Orwin Smith and Georgia Tech had few problems running the ball against Maryland. (Associated Press)

It began on the first play of Georgia Tech’s first possession, when the Yellow Jackets lined up and ran a play the Maryland defense hadn’t seen before. The Terrapins spent their hurricane-shortened week preparing for Georgia Tech’s vaunted triple-option offense, working on bursting past cut-blocks and cutting off runs at the line of scrimmage, and here the Yellow Jackets were running a toss sweep.

A-back Orwin Smith burst around the outside, tackled by Cole Farrand six yards downfield. Though the Terps wound up forcing a punt from the Georgia Tech 43-yard line five plays later, an early victory for a defense that preached the importance of shutting down the Yellow Jackets’ first series, it set the tone up front.

“We didn’t do a good enough job, and that’s on us as coaches, in terms of that toss sweep,” Maryland Coach Randy Edsall said. “That was a little bit different for them. We didn’t really shut that play down, and that really hurt us. I don’t think we tackled as well as we needed to, and I think we ended up getting cut a little bit too much on cut blocks, and that’s something we didn’t do a good a job of executing as we would have liked to.”

As defensive coordinator Brian Stewart and a veteran corps of leaders helped build this defense into one of the nation’s best, especially against the run, the Terps had consistently operated on a bend-but-not-break policy. They held goal-line stands and forced key turnovers, bolstering an offense that lagged behind at times.

Over the past three weeks, however, Maryland broke at crucial moments, especially on game-winning drives strung together by North Carolina State and Boston College, but in a 33-13 loss to the Yellow Jackets on Saturday they allowed season-highs in points, total yardage (401) and rushing yardage (370).

“It’s tough, because it’s not really our keys, stuff that a normal defense we get to go out and run,” defensive lineman Joe Vellano said. “It’s a totally different animal. They ran that well, and it’s hard to mimic it in practice. They changed up certain calls, went away from stuff they usually do. We had to adjust on the fly out there. Definitely is a tough offense.”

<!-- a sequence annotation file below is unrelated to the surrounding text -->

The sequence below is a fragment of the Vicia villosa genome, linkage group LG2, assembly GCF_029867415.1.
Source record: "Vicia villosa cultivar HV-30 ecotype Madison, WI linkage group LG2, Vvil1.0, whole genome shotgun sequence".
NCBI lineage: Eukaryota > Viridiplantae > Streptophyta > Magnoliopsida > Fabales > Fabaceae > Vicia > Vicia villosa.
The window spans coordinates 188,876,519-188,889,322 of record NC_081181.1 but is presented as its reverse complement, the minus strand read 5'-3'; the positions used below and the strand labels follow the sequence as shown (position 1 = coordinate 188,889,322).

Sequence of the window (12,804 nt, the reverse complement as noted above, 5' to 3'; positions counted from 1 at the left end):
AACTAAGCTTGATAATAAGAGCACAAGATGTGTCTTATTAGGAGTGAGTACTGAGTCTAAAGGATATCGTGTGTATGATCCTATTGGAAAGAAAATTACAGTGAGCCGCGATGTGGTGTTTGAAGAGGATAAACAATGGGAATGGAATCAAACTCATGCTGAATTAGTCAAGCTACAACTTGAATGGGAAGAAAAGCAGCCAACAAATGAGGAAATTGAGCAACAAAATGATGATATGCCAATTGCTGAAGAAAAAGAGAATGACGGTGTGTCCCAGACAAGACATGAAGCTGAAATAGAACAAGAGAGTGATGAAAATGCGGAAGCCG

Georgia Tech was twice gifted with a short field and responded with touchdown drives of 33 and 49 yards, first thanks to a Shawn Petty fumble and the second coming after a 17-yard Nathan Renfro punt. But the Yellow Jackets were 5 for 5 in the red zone, and also had touchdown drives of 69, 69 and 78 yards, only punting twice, turning over on downs once and fumbling twice.

With Petty making his debut at quarterback for Maryland, Edsall didn’t rule out the thought that, perhaps, some Terps were trying to compensate by making big plays on defense, overeager at the line of scrimmage, resulting in missed tackles.

“We had some guys today, defensively, who didn’t do their job, and guys we felt have in the past,” Edsall said. “I hope that wasn’t the case, but maybe guys thought, ‘Hey, I need to do this.’ When you play this type of offense, you have to be disciplined and make sure you have to do your job.”

But overcoming this, Vellano said, will be simple.

”After a game like this, you just flush it,” he said. “Just get back to stuff we’re usually good at, stuff we usually do.”


Maryland’s game at Clemson next Saturday will kick off at 3:30 p.m. and be televised by ESPNU.